In 1963, Wendell Scott won a NASCAR race in Jacksonville, Fla. He became the first and to this day only Black driver to win a race at NASCAR’s top level. But he never got the trophy from his win. In fact, he wasn’t even declared the winner immediately after the race.
White driver, Buck Baker, was originally declared the winner of that race and presented the trophy in victory lane. It was later that NASCAR officials realized they had made a scoring error, and this was only after Scott had asked for a review. Scorecards at the time were handwritten and “often subject to honest human error or outright cheating,” motorsports reporter Al Pearce wrote.
Scott at the time felt he was cheated because of his race. It remains unknown whether the error was intentional, but NASCAR officially recognized Scott’s victory in its record books, according to The Charlotte Observer. In 2015, Scott was posthumously inducted into the NASCAR Hall of Fame. The former NASCAR driver and mechanic is also a member of about six other Hall of Fame classes. Still, he never received his NASCAR trophy until now.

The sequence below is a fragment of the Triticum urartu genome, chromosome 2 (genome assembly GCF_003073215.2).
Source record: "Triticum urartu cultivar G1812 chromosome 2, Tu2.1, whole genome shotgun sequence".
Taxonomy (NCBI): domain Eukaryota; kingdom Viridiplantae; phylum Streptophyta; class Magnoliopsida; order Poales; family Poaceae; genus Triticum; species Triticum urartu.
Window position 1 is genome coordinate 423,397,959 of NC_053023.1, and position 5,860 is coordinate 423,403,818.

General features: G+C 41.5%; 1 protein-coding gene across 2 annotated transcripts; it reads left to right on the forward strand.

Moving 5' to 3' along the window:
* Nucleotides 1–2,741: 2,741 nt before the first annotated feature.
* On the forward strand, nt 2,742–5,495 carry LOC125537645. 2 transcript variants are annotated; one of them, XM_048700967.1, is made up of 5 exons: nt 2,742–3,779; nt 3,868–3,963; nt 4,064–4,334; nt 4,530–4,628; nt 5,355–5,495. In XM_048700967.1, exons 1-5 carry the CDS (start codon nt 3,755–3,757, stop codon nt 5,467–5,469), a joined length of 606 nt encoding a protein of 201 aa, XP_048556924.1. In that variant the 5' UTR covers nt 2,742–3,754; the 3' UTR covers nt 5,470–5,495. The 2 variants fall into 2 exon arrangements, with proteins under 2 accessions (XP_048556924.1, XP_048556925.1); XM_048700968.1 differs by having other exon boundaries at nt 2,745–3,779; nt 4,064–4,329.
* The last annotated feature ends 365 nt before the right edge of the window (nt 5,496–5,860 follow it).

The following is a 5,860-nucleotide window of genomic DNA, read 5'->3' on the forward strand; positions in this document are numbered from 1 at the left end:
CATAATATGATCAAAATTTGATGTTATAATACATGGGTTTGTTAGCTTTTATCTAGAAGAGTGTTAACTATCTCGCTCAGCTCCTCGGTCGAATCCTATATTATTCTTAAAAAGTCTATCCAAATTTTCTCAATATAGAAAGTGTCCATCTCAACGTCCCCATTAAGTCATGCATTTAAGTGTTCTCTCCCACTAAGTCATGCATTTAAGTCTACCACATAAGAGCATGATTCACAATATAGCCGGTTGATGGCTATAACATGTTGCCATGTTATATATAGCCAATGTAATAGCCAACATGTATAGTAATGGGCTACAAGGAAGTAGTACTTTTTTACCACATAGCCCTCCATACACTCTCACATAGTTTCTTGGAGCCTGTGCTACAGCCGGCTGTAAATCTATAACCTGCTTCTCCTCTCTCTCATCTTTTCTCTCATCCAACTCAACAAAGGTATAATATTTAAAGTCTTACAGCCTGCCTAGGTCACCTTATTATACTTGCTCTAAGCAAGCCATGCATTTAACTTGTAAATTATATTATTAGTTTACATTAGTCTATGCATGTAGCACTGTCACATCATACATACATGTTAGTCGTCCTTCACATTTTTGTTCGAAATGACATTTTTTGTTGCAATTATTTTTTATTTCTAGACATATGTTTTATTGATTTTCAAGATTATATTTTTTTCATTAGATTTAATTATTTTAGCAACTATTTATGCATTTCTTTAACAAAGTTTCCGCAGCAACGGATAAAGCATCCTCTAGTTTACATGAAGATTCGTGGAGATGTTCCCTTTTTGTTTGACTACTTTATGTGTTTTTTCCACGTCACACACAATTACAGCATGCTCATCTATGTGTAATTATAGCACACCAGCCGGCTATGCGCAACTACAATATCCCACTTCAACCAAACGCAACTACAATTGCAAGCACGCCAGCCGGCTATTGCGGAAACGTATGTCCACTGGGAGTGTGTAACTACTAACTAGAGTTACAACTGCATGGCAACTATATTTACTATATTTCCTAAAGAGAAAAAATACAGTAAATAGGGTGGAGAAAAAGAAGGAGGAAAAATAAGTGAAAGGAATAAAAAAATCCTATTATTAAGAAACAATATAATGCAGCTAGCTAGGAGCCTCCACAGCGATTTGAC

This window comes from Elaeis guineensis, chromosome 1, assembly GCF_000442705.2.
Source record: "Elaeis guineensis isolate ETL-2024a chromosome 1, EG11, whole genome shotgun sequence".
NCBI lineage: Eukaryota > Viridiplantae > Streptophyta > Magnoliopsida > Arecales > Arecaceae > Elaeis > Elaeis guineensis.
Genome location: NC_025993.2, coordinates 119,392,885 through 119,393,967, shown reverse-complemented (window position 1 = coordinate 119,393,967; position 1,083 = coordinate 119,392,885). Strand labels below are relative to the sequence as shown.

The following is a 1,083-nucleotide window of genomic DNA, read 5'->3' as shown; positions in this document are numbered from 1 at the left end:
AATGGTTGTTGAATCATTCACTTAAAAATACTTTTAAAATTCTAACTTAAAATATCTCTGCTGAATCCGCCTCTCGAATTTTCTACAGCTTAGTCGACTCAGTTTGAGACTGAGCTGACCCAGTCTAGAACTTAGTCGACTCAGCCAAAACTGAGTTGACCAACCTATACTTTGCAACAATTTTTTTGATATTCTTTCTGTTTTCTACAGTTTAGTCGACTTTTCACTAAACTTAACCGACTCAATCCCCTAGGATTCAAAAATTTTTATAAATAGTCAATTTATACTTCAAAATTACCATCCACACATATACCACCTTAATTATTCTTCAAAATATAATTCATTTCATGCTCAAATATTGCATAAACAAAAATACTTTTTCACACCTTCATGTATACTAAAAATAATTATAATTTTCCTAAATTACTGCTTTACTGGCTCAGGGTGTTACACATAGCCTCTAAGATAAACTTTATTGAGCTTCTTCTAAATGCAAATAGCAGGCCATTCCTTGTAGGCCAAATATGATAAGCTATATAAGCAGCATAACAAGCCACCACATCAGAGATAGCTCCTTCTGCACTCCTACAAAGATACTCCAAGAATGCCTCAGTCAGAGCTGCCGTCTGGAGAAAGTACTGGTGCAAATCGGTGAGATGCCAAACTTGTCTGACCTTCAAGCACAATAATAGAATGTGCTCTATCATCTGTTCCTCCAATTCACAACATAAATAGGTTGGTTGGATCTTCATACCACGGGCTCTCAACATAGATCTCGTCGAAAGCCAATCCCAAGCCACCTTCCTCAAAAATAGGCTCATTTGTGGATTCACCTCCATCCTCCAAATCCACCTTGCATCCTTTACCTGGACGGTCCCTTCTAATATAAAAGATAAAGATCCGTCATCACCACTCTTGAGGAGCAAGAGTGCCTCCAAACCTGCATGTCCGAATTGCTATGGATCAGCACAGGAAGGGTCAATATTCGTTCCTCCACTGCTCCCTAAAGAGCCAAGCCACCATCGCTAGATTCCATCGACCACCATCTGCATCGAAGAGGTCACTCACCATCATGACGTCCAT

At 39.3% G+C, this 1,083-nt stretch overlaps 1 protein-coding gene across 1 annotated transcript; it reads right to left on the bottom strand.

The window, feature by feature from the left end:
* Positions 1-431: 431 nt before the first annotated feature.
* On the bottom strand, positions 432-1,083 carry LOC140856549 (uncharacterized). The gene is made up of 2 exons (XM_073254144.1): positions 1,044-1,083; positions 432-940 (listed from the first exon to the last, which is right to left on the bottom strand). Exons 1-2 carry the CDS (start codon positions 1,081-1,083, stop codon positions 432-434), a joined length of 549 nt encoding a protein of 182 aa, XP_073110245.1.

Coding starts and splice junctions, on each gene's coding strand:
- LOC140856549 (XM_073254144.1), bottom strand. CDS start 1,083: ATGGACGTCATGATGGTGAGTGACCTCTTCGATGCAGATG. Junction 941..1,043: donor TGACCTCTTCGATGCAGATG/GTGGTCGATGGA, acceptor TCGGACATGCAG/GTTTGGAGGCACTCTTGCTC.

On Saturday, NASCAR presented the Scott family with a trophy for his historic victory on December 1, 1963. The family received the trophy at a ceremony before the Cup Series regular season finale at Daytona International Speedway.
“The trophy is a tangible artifact that naturally he earned,” Scott’s grandson, Warrick Scott, said. “But it is something that would be a point of inspiration for untold amounts of people going forward.”
During his NASCAR career, Scott competed in 495 Cup Series races and scored 147 top-10 finishes. He died in 1990. But before his death, he predicted that he would get his trophy one day, his family said.
“He said that, ‘I may not be here with y’all, but one day I’ll get my trophy,’” said Scott’s son, Frank Scott.
Frank believes the award ceremony on Saturday is an example of how NASCAR is working to embrace diversity. In 2020, NASCAR banned the Confederate flag from racing events after Bubba Wallace, the only full-time Black driver in NASCAR’s national series, urged the association to do so.
“…I see the growth in NASCAR,” Frank said. “I see growth and diversity that didn’t used to exist, and I think this will lay a really solid foundation to build on.”